RCEL's online camp offers high school students technical, leadership skills

The camp has leadership and technology components.

RCEL's online camp offers high school students technical, leadership skills

Think of Rice ELITE Tech Camp as summer camp for high-school students without the sunburn, mosquitoes and COVID-19.

“Our goal at the Rice Center for Engineering Leadership (RCEL) was to create an environment where students can learn technical and leadership skills at an elite, Rice-like, online engineering camp, one with a low student-teacher ratio,” said C. Fred Higgs III, RCEL faculty director, vice provost for academic affairs and John and Ann Doerr Professor of Mechanical Engineering.

The camp has leadership and technology components. In one-week virtual sessions starting July 6, high-school students will have a choice of seven technology courses:

  • RCEL001: Data Analytics for COVID-19 Research h
  • RCEL002: Data Detectives – Data Science in Consumer Markets
  • RCEL003: Deep Learning – Deploying AI to Maintain Smart Cities 
  • RCEL004: Learning Python to Solve Engineering Problems 
  • RCEL005: 3D Modeling and 3D Printing
  • RCEL006: Internet of Things, Machine Learning, and Python
  • RCEL008: Learning C++ for Human Spaceflight Engineering

RCEL started its ELITE (Emerging Leaders in Technology and Engineering) summer camp in 2018 but this year has adapted to the demands of the pandemic lockdown and moved it entirely online.

The head instructors are Rice engineering faculty, postdoctoral students, and engineering professionals from industry and academia who have designed and will oversee the advanced tech content and daily live labs. Kaz Karwowski, RCEL executive director, sought to ensure consistent quality and content delivery.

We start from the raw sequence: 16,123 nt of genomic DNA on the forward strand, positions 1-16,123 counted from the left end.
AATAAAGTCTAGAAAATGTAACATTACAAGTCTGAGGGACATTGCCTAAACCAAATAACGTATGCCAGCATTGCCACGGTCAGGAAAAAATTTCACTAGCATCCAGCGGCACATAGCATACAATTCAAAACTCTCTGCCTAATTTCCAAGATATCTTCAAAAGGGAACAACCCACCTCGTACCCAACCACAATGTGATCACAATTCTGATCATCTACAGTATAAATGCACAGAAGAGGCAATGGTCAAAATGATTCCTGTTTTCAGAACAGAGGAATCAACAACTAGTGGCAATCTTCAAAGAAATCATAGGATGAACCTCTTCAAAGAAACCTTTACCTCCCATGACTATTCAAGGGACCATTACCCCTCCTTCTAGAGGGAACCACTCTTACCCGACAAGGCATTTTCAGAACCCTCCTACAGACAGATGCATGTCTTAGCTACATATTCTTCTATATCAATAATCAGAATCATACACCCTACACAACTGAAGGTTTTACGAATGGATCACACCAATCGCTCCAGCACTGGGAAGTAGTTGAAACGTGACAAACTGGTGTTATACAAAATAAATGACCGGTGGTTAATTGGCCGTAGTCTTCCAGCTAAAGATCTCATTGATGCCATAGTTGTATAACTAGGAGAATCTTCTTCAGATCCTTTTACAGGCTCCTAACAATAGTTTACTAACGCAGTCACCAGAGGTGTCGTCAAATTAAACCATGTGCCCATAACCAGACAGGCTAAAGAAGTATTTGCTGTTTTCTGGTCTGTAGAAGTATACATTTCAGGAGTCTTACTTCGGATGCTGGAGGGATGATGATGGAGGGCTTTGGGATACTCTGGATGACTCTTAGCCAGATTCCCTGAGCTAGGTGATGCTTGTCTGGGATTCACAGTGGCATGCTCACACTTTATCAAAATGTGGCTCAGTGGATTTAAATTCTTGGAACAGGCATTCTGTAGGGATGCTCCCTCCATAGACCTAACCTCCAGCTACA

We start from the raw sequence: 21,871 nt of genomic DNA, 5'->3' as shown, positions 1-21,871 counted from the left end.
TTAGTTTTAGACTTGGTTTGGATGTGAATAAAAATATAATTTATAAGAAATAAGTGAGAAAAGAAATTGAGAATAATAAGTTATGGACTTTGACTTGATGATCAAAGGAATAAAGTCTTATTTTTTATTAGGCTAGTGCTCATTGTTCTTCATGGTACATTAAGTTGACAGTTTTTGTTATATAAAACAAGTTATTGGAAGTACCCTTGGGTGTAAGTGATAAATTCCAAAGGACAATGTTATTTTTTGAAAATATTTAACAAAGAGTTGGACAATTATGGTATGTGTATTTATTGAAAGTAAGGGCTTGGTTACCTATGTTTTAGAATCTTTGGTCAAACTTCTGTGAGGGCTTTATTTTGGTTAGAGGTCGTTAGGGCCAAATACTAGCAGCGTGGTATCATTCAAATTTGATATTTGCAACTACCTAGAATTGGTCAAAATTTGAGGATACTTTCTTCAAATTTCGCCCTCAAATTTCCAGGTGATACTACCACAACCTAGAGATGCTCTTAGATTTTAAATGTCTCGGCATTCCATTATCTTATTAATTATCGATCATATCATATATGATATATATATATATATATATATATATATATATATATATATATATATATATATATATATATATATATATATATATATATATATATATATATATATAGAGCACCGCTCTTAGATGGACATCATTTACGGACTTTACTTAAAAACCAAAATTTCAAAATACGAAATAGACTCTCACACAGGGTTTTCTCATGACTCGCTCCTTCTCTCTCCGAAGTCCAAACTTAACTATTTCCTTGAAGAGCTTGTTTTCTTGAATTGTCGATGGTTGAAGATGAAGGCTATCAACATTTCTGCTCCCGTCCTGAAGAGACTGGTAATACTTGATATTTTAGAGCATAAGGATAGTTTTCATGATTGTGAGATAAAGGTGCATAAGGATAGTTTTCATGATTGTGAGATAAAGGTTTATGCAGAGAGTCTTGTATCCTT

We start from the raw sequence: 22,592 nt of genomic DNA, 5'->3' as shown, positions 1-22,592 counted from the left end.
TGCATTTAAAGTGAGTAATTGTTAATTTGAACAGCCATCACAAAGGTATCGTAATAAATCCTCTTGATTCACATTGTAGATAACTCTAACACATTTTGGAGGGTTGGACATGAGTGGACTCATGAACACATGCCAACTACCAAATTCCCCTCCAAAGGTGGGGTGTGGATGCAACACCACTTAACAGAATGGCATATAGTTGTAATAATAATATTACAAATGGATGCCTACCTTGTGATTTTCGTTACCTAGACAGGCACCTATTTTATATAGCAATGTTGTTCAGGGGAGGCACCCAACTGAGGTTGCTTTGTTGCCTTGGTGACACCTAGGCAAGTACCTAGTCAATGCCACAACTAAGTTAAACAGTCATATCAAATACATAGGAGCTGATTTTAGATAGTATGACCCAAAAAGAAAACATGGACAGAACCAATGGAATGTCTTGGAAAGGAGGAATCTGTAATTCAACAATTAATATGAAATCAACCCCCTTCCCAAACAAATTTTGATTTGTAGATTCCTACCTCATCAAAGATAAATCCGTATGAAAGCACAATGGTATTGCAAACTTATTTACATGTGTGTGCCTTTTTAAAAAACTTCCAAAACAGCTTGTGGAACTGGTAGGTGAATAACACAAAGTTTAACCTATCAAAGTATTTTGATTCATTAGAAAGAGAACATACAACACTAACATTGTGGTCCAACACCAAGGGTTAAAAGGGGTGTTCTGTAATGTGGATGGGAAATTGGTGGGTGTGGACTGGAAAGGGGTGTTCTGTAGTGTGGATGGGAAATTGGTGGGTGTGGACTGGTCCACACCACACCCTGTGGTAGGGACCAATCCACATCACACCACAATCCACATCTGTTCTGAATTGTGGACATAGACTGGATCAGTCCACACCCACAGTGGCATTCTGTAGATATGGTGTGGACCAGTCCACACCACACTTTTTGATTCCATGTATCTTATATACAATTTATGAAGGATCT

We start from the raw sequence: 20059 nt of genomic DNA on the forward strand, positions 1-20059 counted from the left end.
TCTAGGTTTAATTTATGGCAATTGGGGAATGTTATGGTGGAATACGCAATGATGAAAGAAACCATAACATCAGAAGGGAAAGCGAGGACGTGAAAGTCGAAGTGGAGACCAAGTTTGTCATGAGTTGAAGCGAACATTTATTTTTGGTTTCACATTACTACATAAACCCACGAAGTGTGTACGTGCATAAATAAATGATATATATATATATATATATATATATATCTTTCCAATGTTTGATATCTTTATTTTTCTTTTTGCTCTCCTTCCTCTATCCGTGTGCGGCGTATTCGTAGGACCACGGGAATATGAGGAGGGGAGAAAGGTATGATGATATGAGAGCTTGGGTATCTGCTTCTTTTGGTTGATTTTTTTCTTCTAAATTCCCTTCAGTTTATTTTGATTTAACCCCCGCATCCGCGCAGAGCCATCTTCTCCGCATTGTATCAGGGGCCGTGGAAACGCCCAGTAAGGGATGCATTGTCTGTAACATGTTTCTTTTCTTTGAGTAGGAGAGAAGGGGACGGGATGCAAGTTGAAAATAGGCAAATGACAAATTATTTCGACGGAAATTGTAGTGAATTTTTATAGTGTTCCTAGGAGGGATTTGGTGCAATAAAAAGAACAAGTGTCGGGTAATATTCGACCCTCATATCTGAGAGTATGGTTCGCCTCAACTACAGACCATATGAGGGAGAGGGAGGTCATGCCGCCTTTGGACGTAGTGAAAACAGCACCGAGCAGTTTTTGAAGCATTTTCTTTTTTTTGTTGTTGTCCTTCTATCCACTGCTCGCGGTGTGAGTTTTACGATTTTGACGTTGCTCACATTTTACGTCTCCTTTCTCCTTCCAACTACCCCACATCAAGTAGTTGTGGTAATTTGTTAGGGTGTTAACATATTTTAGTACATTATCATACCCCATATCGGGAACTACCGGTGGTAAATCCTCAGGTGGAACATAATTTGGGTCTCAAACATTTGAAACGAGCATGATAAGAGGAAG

Rice ELITE Tech includes leadership and college readiness components, including project management, technical communications and ethics. Interviews with Rice engineering department chairs and other faculty members will be conducted by RCEL industry liaison George Webb.

More than 70 Rice engineering students and several from natural sciences interviewed for 35 live instructor positions, the “face” of the camp.  The RCEL team, headed by leadership initiatives director Ebony Wiley, trained the undergraduate and graduate students to lead the live camp sessions.

“We wanted to ensure the Rice students have a professional experience and a technical internship that they can build upon for future opportunities,” Wiley said.

“Normally we can’t find this many available non-freshman engineering students in May, which suggests that intern opportunities have dwindled as the result of COVID-19,” Higgs said.

Among those hired as instructors is Ariel Feldman, who graduated from Rice in May with a degree in computer science and cognitive sciences, and a minor in neuroscience. In the fall, she begins graduate school at Carnegie Mellon, studying neural computation.

In the spring, Feldman was a lab assistant for ELEC 220, “Fundamentals of Computer Engineering,” when Ray Simar, professor in the practice of electrical and computer engineering (ECE), moved the class online via Zoom.

“Ray was determined and well prepared, so I felt a lot more comfortable joining this online camp having that experience under my belt. Ray had shown us the ropes for canvas and Zoom, and it seemed an excellent opportunity to share that knowledge and expand on it,” said Feldman, who as an undergraduate worked as a teaching assistant and an academic fellow at Lovett College.

Jade McAdams, a junior in mechanical engineering, started taking RCEL classes in her first semester as a Rice freshman and worked last summer for the Rice ELITE Camp on campus.

“My goal,” McAdams said, “is to encourage high-school students to consider ways they can start being ‘engineers’ even before they enter college. As they learn how to analyze data, write code, or perform 3D modeling, my hope is for them to realize how much fun engineering can be. As to the engineering leadership component, I’m excited for students to gain an understanding of how much there is to being an engineer that isn’t taught in technical classes.”